“Well they’re not too deep, thankfully. I don’t even think you need stitches, honestly.”
“Man, that’s what I kept tellin’ y’all over ‘n over again. It’s not bad at all.”
Sitting on the cold, flat table-seat, I remember the aggravating ride to the hospital－yelling at the medics, telling them to stop and pull-over because I was fine. The cuts I made on my left wrist were merely scratches compared to other cuts I’ve had. Like in summer camp, we went out camping when all of a sudden it began to rain. We gathered our soaking sleeping bags and such and sat in the bed of a pick-up, awaiting a ride back to our cabins. Then I realized I didn’t have my pillow, and so I leapt out of the truck and ran to the wooden platform we were sleeping on－
I hit something that shot me back, as if I ran into a wall that had angrily pushed me a few feet backward.
I laid there on the wet grass and sticks when it occurred to me what had happened. I forgot about the barbed-wire fence that surrounded where we slept. I had cuts on my arms and a gnarly one in the middle of my chest. I still have the scars.
Meanwhile, back at the hospital, “Not deep at all. Didn’t even need stitches,” I said quietly to myself.
One of the nurses eventually leveled with me, stating if EMS is called, then they’re obligated to bring someone in. I didn’t know if she was lying to me so I would shut up, or what, but it worked. That switched my anger over to someone else.
That pale, drunk face.
Eyes wide and confused like they couldn’t perceive what was happening.
Oh, but they knew.
This whole mess was her fault.
Someone called saying I fucked them in a closet.
Oh, and described my body?
I couldn’t comprehend my own thoughts.
Did that actually happen? What the hell was wrong with her?
I’ve dealt with drunk girlfriends before, but never anything like that. That one took the cake, for sure.
I had been sitting there freezing my ass off for hours when a doctor came up to me, telling me I could leave, at long last. I needed a shot of dope before I went crazy. I had been looking around trying to spot a nurse’s medical station where they had shots, medicines, etc., but there invariably was a nurse around preventing me from doing anything. I reckoned they knew what was going on with me. My track marks and bruises from collapsed veins weren’t hard to overlook. But fortunately, it was time to go.
Nobody was there waiting for me. I guess they were too drunk to drive, or didn’t care. It would’ve been the least they could have done since this whole matter was her fault. I didn’t sleep with anyone. And I knew no one called her. I wanted to call her, but decided not to. I wanted to simply show up and surprise her.
There was no Uber or Lyft back then, so I had to wait for the yellow taxi with an Indian driver to come pick me up. They had taken me all the way downtown, even though there was a hospital not two miles from our apartment. What the hell? So the cab ride came out to be some forty bucks. Forty bucks that could’ve gone to more dope.
I wanted to quit. It was time. I was done dealing with the endless fear of being sick all the time. Not to mention, my body couldn’t take it any longer. I was pale, skinny and you could tell there was something wrong with me simply from looking. Like a ghost or ghoul. That’s what heroin makes you: A sick, ghoulish fiend with one thing on his or her mind: To not be sick. Even though, I looked sick. The dope wouldn’t get me high anymore. I would have to shoot up a lot more than what I was doing to get high, but we simply couldn’t afford that. We shot up just to feel normal. We couldn’t exist without it.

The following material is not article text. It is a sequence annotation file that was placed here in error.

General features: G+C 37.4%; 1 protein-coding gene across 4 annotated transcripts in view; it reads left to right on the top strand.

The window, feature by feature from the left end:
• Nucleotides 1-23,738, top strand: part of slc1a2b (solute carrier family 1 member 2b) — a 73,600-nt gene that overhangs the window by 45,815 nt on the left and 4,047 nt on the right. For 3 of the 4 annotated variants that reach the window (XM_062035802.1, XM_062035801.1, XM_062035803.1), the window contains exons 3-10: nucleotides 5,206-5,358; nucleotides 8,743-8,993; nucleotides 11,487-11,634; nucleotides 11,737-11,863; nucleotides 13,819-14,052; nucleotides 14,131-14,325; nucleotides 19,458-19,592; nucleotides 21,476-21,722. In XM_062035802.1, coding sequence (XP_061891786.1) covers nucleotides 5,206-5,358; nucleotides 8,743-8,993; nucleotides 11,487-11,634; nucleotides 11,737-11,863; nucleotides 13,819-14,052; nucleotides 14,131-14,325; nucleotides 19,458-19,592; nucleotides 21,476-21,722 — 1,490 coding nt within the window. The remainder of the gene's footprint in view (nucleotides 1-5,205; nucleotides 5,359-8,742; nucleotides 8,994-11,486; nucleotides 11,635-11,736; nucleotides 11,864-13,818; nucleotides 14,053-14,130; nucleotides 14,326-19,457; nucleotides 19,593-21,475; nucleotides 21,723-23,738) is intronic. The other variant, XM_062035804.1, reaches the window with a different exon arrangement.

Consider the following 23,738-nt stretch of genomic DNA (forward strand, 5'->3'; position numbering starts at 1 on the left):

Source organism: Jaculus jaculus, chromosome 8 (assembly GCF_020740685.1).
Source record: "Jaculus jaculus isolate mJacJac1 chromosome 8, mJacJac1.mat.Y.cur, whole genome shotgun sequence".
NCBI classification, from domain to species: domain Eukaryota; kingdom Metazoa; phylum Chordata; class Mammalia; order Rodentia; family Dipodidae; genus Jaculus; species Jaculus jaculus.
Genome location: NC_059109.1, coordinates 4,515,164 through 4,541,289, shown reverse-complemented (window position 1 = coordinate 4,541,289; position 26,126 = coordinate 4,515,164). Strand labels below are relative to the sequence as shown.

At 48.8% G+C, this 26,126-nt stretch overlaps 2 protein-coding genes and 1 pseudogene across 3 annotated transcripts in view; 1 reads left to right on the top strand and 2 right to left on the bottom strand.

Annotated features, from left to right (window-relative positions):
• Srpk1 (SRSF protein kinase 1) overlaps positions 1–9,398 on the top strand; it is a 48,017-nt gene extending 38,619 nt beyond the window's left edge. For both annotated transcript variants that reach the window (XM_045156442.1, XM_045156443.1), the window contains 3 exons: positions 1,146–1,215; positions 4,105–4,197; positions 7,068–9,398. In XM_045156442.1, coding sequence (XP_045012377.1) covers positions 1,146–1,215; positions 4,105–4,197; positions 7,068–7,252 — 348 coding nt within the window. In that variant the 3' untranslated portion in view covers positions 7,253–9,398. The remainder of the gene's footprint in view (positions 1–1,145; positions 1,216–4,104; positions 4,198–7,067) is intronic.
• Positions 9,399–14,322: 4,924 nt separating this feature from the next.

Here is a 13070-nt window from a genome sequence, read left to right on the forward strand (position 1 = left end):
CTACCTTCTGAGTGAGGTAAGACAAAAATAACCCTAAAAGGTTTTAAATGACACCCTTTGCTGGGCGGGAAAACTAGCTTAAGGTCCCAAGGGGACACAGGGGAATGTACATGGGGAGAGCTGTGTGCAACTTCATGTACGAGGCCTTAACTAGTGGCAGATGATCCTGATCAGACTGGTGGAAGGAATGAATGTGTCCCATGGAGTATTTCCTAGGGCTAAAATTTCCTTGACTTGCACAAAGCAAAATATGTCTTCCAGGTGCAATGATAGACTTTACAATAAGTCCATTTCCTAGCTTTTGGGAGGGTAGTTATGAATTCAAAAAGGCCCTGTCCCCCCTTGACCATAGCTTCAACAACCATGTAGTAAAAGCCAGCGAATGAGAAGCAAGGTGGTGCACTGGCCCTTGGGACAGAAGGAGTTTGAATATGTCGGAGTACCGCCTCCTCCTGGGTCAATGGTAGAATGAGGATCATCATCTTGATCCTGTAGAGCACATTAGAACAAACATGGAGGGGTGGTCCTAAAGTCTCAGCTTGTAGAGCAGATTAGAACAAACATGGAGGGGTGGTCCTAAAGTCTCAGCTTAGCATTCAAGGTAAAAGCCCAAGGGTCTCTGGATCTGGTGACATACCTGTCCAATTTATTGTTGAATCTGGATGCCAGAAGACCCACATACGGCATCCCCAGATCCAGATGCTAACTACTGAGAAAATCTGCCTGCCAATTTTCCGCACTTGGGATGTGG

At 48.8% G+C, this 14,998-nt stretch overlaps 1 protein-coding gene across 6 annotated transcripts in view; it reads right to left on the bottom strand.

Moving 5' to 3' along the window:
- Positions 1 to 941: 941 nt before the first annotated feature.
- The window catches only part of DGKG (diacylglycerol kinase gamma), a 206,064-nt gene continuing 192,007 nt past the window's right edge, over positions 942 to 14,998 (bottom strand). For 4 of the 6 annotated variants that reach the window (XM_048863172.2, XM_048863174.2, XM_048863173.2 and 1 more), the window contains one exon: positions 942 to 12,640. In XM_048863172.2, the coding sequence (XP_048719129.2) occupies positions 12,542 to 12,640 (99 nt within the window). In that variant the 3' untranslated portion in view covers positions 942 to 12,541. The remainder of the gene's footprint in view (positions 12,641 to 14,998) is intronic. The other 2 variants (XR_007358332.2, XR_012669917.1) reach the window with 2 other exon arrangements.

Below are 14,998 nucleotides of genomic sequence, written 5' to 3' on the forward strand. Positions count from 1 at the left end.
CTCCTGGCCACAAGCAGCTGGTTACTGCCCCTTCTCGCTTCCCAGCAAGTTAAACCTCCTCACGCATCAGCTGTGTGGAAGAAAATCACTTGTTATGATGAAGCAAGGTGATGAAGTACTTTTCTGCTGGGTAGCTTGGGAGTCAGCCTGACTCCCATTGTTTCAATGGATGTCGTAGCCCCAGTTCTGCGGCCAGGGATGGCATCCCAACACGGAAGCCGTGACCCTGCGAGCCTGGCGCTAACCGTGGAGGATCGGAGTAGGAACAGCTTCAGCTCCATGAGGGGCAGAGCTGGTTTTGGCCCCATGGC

I arrived back at the apartment at about six in the morning. What a shitty night. At least, I was home and it was all over with. I didn’t even want to talk to Scarlett, I just wanted to take a shot then go to sleep.
I stuck my key into the lock and opened the door.
At least she didn’t deadlock it, this time.
The living room was dark, but I could nevertheless make out the syringes littering the floor. It looked like someone had ransacked the place, but then I realized it was always like that. When you’re not high on dope, you start to see everything how it really is, but when you’re high, everything is different, or you simply don’t care.
Why do I live like this? I couldn’t fathom how or why someone would want to live like this day after day.
I heard shuffling in the bedroom.
“Oh, shit,” someone said.
The shuffling was more quick and frantic now as I walked closer and closer to the bedroom. I had already known what was going on. I could smell sex in the air. I popped my head into the dark bedroom. I saw Mike with a sheet covering him, scrambling, trying to put his clothes on. I was watching all this while Scarlett, shoving me and doing her best to keep me out of the room. I’ve felt my blood boil before, but nothing like this. My vision was blood-red.
She backed me up past the bathroom, which was in-between the bedroom and the living room, to where I was right next to The clock. I saw it and threw a fierce right jab, smashing it to pieces. Enough to where the entire thing shattered, fell to the ground, and left my hand bleeding profusely.
I then ran to the kitchen, grabbed a knife and went after Mike, who noticed the rage in my fierce, hateful eyes. Rather than continue to get dressed, he bolted out the door, clothes in hand. I should’ve locked the door.
**I’m very sorry, but the next scene I cannot put on the internet; although you will find it in the book when it is published. I am truly sorry!**